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Posted by HFHS M.D.-tbm on February 24, 1998 at 06:31:36:
In Reply to: Gall stones without gall bladder posted by Deb on February 15, 1998 at 11:30:59:
Is it possible to continue to form gall stones even after the removal of the gall bladder. had gall bladder removed
in 1990--have had recurrent RUQ pain for the last 5 years, exactly like the pain i had during my gall bladder attacks.
It often radiates to my back, or is up under my breast. I also get a funny headache when i have the pain, also like
when i had my gall bladder attacks. My physician seems to feel that it is because I am overweight ,
and that if I lose weight the pain will disappear.
Is it possible that I have foemed additional gall stones, or that one was retained after gall bladder removal.
I had an ultrasound about 2 weeks afer my gall bladder removal and no stones were seen at that time.
It is possible to have gallstones after your gallbladder has been removed.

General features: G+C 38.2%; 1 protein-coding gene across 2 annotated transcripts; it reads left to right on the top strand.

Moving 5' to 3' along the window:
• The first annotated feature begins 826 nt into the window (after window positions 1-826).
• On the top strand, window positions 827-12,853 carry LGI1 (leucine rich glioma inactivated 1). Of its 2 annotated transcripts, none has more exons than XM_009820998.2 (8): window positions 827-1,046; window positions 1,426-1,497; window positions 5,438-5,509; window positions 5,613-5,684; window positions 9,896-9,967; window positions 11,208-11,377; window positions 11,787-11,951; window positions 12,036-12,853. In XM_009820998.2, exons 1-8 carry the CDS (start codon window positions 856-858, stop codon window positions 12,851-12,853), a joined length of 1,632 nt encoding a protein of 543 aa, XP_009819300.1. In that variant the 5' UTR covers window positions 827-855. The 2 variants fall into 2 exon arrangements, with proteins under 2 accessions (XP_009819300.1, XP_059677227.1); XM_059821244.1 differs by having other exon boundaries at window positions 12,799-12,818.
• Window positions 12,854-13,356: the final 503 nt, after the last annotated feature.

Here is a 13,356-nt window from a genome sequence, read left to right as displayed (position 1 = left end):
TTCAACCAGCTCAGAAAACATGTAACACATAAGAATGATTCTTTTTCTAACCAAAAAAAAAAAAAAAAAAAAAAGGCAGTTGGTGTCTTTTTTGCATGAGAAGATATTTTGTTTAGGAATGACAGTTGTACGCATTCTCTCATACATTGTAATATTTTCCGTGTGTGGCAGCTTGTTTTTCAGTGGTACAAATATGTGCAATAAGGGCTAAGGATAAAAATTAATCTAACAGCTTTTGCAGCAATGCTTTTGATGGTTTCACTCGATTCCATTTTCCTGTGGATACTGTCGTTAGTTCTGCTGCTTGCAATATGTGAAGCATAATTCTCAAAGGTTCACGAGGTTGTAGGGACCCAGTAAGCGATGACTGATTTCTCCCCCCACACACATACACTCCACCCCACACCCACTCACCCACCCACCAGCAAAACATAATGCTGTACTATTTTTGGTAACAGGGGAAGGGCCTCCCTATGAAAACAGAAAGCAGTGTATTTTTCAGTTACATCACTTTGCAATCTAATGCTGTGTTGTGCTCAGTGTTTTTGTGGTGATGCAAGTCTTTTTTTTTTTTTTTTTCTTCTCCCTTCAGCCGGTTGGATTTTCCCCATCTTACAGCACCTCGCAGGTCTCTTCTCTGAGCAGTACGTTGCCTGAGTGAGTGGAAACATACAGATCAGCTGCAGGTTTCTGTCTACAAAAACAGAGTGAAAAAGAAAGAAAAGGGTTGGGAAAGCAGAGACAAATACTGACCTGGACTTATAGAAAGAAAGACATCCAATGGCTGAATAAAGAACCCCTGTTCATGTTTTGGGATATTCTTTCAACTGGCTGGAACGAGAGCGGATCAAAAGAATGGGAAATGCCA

Approximately 3-4% of people who have had their gallbladder removed will have stones in their bile duct sometime later in life. Sometimes these are tiny stones left in the bile duct at time of gallbladder removal that grow and become a problem. Sometimes the stones are formed anew in the bile duct.
The common bile duct is the main pathway of bile drainage from the liver into the small bowel. Stones in the common bile duct can cause symptoms similar to the symptoms caused by stones in the gallbladder. Common bile duct stones can also cause an obstruction, by blocking the flow of bile from the liver into the small bowel.
Certain blood tests and an ultrasound are the best initial tests to evaluate for the presence of stones in the bile duct. Sometimes a special test called an ERCP is necessary.
This response is being provided for general informational purposes only and should not be considered medical advice or consultation. Always check with your personal physician when you have a question pertaining to your health.
If you would like to be seen at our institution, please call 1-800-653-6568, our Referring Physicians Office and make an appointment to be seen with Dr. Tamir Ben-Menachem of the Division of Gastroenterology, one of our experts in the treatment of gallstones and biliary problems.
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